Main Street Of America


President Adams, Jefferson’s bitter rival, left town on March 3. A small delegation of citizens and soldiers went to fetch Jefferson from his lodgings—Conrad’s boardinghouse, on New Jersey Avenue—and escorted him on foot to the Capitol, a distance of two blocks. He then went on to the Executive Mansion, which he described as “a great stone house, big enough for two emperors, one pope and the grand lama.”

Jefferson, the third President, and John F. Kennedy, the thirty-fifth, shared a sentiment on their inauguration days: each was disturbed by the unsightliness of Washington’s most important street. Congress, however, then as now, would not be hurried. Not until 1803 were appropriations made for the improvement of the capital. The President was particularly anxious that Pennsylvania Avenue should have priority. Accordingly, one fourth of the total appropriation, or $13,466.69, was earmarked for that street alone—for building drains, for surfacing it with gravel, and for planting trees. Jefferson himself decided that Lombardy poplars should be planted in four rows the length of the avenue—a row near each curb and a row on each side of the central carriageway. Washington, in those days, was as casual as a village. An old farmer named Buntin was put in charge of a small tree-planting force, and the President came often on horseback to see how the work was progressing. “Mr. Jefferson … was fond of being where improvements were being made,” wrote a longtime Washingtonian, Christian Hines, years later. Over six feet tall, Jefferson would have been conspicuous even had he not been famous.

One stormy night in 1804, according to the same chronicler, the Tiber flooded Pennsylvania Avenue from the Capitol gate to above Sixth Street. A party of workmen who tried to ford the flood found themselves in over their heads. “Some caught hold of and supported themselves by bushes, others by the branches of trees, and others, who were able, climbed them,” Hines wrote. Among the crowd was Jefferson. “Mr. Jefferson felt such anxiety for these unfortunate men that he offered fifteen dollars for each person saved, and the use of his horse to any one who would make the venture to rescue them, but no one attempted it, and they had to remain in their unenviable positions all night. They could be heard at times calling each other to know if they were still living and encouraging each other to hold on until day.” Among them was an elderly carpenter named Blewer, whose “pantaloons were torn nearly from his limbs, the skin rubbed off in attempting to climb a tree or reach a limb, he being so much fatigued that he would slide down again.” At the first light of day, a young man “brought Mr. Blewer out of the swamp,” and collected fifteen dollars from the President.

By the time of Jefferson’s second inauguration, the poplars on the avenue were flourishing, the drains were working, and enough new houses had been built on both sides so that it was beginning to look something like a street. March 4, 1805, was a sunny day. About twelve hundred spectators lined the chippedstone sidewalks to watch their leader ride along the avenue, attended by the Marine Corps band, some militia, members of Congress, and a party of “citizens and strangers of distinction.” It was the nation’s first inaugural parade.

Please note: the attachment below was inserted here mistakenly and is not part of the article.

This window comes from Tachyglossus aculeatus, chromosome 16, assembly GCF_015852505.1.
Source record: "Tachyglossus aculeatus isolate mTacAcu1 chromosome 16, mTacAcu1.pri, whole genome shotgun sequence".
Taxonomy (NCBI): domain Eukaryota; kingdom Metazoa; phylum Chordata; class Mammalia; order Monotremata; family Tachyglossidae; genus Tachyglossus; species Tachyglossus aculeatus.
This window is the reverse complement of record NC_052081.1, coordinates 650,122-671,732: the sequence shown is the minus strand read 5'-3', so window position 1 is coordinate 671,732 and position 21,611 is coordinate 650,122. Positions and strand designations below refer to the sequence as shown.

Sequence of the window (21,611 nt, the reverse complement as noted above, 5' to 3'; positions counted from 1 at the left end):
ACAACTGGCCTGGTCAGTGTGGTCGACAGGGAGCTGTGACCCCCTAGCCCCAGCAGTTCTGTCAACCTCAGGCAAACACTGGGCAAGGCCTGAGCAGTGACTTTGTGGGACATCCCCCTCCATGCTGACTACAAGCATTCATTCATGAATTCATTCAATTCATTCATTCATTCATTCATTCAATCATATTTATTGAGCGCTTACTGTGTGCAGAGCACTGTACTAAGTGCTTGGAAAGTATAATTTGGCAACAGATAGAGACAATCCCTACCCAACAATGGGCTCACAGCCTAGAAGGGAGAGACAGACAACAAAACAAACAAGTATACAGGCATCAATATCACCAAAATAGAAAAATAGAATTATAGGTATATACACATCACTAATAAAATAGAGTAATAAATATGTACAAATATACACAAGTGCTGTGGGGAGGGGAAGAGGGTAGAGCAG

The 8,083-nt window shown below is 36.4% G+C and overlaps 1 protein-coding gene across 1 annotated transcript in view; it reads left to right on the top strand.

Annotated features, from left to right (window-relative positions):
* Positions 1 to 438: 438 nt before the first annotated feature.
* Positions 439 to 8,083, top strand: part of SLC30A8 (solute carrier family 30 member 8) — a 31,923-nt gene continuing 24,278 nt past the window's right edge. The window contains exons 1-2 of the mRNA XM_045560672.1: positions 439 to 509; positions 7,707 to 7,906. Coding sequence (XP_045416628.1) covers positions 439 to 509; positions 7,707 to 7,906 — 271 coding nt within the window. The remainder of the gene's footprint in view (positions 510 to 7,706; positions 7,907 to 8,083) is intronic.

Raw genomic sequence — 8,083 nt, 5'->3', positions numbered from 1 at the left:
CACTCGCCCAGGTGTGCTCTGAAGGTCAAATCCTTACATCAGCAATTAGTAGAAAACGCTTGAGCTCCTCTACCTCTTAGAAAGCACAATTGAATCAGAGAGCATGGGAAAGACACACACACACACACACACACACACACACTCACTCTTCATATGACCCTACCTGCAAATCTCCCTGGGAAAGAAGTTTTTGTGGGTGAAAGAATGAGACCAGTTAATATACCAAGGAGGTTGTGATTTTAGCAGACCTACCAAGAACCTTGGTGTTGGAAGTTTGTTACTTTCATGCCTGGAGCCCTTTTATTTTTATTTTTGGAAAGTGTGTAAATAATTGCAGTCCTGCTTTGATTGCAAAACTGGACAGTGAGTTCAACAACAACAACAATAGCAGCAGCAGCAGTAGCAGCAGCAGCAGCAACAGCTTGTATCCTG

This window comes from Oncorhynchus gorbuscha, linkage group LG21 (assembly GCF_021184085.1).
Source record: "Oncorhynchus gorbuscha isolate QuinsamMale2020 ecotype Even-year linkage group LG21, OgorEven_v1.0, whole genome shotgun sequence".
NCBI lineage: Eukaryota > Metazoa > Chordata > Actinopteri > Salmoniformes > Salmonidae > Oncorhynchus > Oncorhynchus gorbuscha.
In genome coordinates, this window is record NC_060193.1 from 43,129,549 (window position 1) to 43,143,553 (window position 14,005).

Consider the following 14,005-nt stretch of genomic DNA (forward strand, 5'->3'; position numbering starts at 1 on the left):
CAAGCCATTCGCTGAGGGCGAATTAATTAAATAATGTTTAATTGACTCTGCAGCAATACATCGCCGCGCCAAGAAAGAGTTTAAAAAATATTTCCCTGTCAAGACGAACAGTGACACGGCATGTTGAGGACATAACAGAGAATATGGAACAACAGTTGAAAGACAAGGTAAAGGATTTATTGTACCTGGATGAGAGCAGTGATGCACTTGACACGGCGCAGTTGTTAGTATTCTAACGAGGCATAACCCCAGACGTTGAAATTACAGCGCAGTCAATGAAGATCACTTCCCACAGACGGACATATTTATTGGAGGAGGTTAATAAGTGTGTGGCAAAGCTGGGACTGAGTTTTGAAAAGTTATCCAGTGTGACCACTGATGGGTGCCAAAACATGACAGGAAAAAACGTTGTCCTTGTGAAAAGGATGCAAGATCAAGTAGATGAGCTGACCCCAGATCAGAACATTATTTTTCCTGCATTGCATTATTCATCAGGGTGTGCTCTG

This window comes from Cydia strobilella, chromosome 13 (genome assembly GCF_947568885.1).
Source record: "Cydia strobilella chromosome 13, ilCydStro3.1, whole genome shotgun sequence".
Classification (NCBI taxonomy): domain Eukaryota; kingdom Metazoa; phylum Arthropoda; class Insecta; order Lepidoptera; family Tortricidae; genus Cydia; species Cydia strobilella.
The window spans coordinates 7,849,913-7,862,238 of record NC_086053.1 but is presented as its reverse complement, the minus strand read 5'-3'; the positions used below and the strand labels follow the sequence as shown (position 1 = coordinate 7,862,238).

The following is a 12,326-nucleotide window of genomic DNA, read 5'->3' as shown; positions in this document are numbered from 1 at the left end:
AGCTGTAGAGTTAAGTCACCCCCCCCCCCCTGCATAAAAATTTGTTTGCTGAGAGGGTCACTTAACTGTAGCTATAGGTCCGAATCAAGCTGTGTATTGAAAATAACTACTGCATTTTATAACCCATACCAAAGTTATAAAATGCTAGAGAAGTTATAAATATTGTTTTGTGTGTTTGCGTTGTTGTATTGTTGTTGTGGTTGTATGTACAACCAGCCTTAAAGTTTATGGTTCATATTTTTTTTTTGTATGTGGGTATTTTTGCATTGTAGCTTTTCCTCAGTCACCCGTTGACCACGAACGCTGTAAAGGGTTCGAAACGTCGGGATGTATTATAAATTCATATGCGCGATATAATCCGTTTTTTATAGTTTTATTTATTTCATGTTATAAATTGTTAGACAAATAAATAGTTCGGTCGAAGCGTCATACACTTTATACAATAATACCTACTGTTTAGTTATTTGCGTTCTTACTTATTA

Meanwhile, progress was being made toward the completion of the Capitol. In 1803, Jefferson had appointed Benjamin Latrobe as Surveyor of Public Buildings. Latrobe was a distinguished architect who could have made more money elsewhere than his government stipend of $1,700 per annum. He designed the south wing of the Capitol and supervised its construction, fending off critics and detractors from nearly every source; but Jefferson was his staunch supporter.

If there were no quick fortunes to be made in Washington, it was clear that anyone who could operate a boardinghouse or hotel was sure of a comfortable living. In 1801 a man called Lovell put up a hotel on Pennsylvania Avenue between Fourteenth and Fifteenth streets, the site now occupied by the Washington. It was the first of myriad successful hotels along the avenue. Convenient to both Congress and the Executive Mansion, the avenue was the logical place for hotels, particularly after 1806, when it became part of the post road from Baltimore to the South and a regular stage stop. To qualify for a license, a landlord had to provide “six good featherbeds and covers” and stables for ten horses. Less lavish establishments were classified as boardinghouses. By the War of 1812, Pennsylvania Avenue had more than a score of both; and though they were not the elegant buildings that L’Enfant would have chosen for the city’s principal street, at least they brought much lively hustle and bustle. The lobbies of some of the larger hotels were used as courtrooms, in the days before the city had any courthouse, and as polling places.

A hotel on the avenue between Sixth and Seventh streets, originally owned by a Mr. N. Queen, was for decades known as the Indian Queen, and Indian chiefs made it a favorite stopping place when they came to Washington to negotiate with the Great White Father. Lesser members of their numerous delegations pitched tents in the lumberyards south of the avenue. Indians in their native dress and war paint were a common sight in Washington until well after the Civil War. They went where they chose, and, in the early days at least, were treated with the same respect accorded foreign potentates. When in 1824 the Choctaw chief Push-ma-ta-ha died of croup in one of the avenue’s hotels, he was buried with military honors in the Congressional Cemetery.